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A to B Exercise



Title: A to B Exercise.

Exercise Type: Personal Growth, Self-Disclosure

Time Required: 40-60 minutes
Suggested Group Size
: Medium
Suggested Age Group: Teenagers, Adults
Activity Level: Moderate

Materials Needed: None.

Venue: Typical: Large or Outdoor. Requires an open space of around 10ft. x 30 ft.

Purpose/Outcome: This exercise exposes participants to the habitual patterns they use when pursuing their goals. These patterns are revealed accurately and swiftly in this simple exercise. The typical outcomes of this exercise are: self-insight, pattern recognition, and knowledge of their own and their team-member's barriers to acheivement.

Activity Description: Identify two points in the classroom, point A and Point B, which are a minimum of 25 feet apart.

Ask each student to walk from point A to point B while keep in mind how they typically get from point "A" to "B" in their lives. In other words, to be thinking about how they typically approach their goals, solve problems. do their job, or reach a goal in their lives.

The participants can add anything or anyone from the group to represent their process. It is helpful if one or two facilitators model the exercise by sharing their path from A to B, to show the uniqueness and possibilities of the exercise.

In some cases, repetition of the exercise is important for an individual particularly when they weren't successful the first time. As a Facilitator, in this second try, you may sense that a person needs coaching to get to Point B, even if they don't request help. This may be a great opportunity to provide and while people are physically feeling their inner barriers, confusion, etc.

As a variation, you can ask the entire group to move from Point A to Point B together. This will give you fuel for discussion about teamwork, project management, and group dynamics.

Another variation or addition is to allow participants to draw their paths. This is especially helpful for people with mobility issues due to disabilities, or where there is inadequate space.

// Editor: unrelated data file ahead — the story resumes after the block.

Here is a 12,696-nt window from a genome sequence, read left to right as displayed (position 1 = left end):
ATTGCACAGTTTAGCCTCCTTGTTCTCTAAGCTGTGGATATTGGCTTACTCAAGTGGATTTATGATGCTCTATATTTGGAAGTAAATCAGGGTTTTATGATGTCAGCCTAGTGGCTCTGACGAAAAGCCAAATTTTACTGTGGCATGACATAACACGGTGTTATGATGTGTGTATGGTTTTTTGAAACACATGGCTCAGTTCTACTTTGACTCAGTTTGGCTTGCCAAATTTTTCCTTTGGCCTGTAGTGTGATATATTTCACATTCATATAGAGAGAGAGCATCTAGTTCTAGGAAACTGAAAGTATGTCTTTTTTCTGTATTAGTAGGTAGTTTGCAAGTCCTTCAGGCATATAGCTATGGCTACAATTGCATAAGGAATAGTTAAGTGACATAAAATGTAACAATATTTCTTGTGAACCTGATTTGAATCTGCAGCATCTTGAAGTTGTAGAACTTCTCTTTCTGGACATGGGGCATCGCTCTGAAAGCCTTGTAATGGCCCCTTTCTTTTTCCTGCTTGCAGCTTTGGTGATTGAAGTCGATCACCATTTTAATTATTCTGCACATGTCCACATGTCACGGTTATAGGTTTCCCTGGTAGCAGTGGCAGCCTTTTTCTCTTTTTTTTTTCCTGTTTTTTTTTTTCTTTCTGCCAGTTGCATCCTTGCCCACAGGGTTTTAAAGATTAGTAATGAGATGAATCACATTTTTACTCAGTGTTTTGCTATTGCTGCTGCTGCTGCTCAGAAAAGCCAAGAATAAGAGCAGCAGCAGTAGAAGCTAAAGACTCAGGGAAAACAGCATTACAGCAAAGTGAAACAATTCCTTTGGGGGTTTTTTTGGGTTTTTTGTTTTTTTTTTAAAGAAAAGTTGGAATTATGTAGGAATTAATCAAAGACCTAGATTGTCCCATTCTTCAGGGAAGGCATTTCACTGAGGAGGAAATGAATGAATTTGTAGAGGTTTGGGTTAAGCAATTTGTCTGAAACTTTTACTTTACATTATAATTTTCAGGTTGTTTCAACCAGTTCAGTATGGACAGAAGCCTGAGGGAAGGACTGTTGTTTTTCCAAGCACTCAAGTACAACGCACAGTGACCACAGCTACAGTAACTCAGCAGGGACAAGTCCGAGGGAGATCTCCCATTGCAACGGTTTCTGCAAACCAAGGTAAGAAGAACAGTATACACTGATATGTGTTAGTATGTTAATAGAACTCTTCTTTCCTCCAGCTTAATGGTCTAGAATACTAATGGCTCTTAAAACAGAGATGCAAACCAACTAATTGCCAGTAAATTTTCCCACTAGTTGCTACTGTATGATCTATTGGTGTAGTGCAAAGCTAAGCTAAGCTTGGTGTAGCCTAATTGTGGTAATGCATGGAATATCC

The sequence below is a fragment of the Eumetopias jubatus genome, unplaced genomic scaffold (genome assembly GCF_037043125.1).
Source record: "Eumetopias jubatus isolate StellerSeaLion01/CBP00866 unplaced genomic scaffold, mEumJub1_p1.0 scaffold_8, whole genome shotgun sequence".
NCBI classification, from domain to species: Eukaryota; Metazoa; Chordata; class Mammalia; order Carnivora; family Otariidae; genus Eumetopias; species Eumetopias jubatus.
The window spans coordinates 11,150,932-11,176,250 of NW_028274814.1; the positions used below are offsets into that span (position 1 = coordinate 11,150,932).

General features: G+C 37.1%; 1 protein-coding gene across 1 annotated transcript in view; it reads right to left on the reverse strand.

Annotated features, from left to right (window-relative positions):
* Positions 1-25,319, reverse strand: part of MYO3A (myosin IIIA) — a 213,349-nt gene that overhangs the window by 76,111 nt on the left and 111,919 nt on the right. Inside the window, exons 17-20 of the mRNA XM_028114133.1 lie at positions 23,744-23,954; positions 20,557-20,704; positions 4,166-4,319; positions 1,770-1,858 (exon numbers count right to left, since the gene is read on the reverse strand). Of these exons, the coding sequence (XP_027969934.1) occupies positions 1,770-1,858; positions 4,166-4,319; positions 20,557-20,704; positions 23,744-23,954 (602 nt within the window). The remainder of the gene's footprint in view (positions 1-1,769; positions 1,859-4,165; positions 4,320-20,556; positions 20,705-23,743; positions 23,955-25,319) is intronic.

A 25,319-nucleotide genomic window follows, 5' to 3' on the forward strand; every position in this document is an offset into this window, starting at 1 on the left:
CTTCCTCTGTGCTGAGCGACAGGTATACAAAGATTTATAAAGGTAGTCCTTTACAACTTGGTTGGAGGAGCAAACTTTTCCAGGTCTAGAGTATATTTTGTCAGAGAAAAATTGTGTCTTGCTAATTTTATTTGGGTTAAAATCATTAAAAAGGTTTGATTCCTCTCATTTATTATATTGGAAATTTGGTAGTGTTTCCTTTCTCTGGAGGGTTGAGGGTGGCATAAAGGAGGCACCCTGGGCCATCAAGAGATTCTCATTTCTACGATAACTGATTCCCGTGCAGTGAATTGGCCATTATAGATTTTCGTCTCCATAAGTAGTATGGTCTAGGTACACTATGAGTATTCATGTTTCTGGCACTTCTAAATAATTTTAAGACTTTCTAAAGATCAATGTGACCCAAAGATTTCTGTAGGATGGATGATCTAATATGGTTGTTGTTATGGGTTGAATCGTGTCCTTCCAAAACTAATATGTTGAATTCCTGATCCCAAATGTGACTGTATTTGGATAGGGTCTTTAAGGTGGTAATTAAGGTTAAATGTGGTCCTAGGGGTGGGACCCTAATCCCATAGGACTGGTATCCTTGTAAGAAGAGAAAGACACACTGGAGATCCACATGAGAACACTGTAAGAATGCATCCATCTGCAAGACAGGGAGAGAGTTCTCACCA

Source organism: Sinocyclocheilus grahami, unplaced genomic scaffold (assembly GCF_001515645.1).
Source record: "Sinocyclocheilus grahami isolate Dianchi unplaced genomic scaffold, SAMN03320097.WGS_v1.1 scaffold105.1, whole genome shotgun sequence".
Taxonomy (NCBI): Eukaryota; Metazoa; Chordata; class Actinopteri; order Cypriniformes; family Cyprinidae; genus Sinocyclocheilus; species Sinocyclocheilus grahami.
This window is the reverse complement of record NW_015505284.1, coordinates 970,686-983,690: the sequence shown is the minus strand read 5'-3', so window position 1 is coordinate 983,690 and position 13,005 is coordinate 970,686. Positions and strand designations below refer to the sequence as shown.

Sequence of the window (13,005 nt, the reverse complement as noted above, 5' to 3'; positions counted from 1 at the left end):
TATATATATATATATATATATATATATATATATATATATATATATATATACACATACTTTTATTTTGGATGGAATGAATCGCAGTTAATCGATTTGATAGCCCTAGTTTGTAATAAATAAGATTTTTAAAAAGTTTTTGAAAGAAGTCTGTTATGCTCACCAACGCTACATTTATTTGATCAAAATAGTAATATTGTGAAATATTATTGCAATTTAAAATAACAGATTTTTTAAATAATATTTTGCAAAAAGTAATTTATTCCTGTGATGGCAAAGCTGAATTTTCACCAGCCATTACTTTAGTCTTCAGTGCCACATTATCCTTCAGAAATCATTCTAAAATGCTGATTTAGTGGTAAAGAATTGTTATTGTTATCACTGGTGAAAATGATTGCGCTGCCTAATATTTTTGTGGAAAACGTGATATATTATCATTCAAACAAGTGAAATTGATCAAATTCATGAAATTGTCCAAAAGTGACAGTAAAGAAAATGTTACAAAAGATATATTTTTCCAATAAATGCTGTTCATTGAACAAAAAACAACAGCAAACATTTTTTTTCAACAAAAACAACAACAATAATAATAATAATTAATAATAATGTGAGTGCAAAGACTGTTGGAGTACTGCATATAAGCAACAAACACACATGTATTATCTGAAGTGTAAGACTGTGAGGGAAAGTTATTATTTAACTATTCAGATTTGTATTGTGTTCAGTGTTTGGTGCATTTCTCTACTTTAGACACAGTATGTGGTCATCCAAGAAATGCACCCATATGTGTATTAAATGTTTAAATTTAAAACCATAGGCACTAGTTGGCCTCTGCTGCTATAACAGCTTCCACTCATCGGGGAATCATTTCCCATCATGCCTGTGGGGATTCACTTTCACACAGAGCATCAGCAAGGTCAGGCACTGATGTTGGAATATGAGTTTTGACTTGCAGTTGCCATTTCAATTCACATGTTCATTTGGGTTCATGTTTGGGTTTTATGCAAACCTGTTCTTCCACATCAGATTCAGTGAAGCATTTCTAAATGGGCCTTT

Debrief/Facilitator Notes: The facilitator may choose to process each person's journey, pattern, and path briefly at it's completion. Then, process again, with the class as a whole, when everyone is finished.

In discussing a participant's process, several questions and/or comments can help them analyze their thinking, feeling and behavior around during the exercise. For example:

  • This exercise is a metaphor for how you approach life. How accurately do you think this exercise revealed your life patterns?

  • What did you discover about these patterns?

  • Did you go from A to B alone or choose to take someone with you?

  • If you never reached Point B, tell us what you how you feel about that.

  • Are there any judgements you have about yourself after doing this exercise? If so, how are they serving you?

  • Is there anything you want to do differently as a result of what you learned here?

  • Differences in journeys are symbolic of life patterns. Every time we do the exercise, we'll probably do it differently.

Learning Points: How we do anything is usualy how we do everything. If you watch the processes you use throughout your life even in the most mundane areas, you may uncover keys to patterns you're running in less tangible and more complex areas of your life. Whatever path we are now on, the path can be changed or altered immediately. If you need support in changing your path or the way you're pursuing your goals, seek help from trusted friends, associates, life coaches, etc.

Questions to Draw Out Learning Points

  • What aspect of your trip from Point A to Point B is most important? (Time, distance, fun along the way, who went with you, ect.)

  • How does this compare with your life to date?

  • If you could change one thing about your path, what would it be?

Application: Journal about what the exercise revealed to you. Share what you discovered with a parnter. Ask participants to analyze what didn't work for them, and what they want to do about it. Have them commit to specific actions that support desired behavior changes.


How You Do Anything is How You Do Everything, by Cheri Huber

About the Author: Steve Davis, M.A., M.S., is an Facilitator's Coach, Infoprenuer, and free-lance human, helping facilitators, organizational leaders, educators, trainers, coaches and consultants present themselves confidently, access their creativity, empower their under-performing groups, enhance their facilitation skills, and build their business online and offline. Subscribe to his free weekly ezine at www.MasterFacilitatorJournal.com or visit www.livingmastery.com to learn more about him and his offerings.

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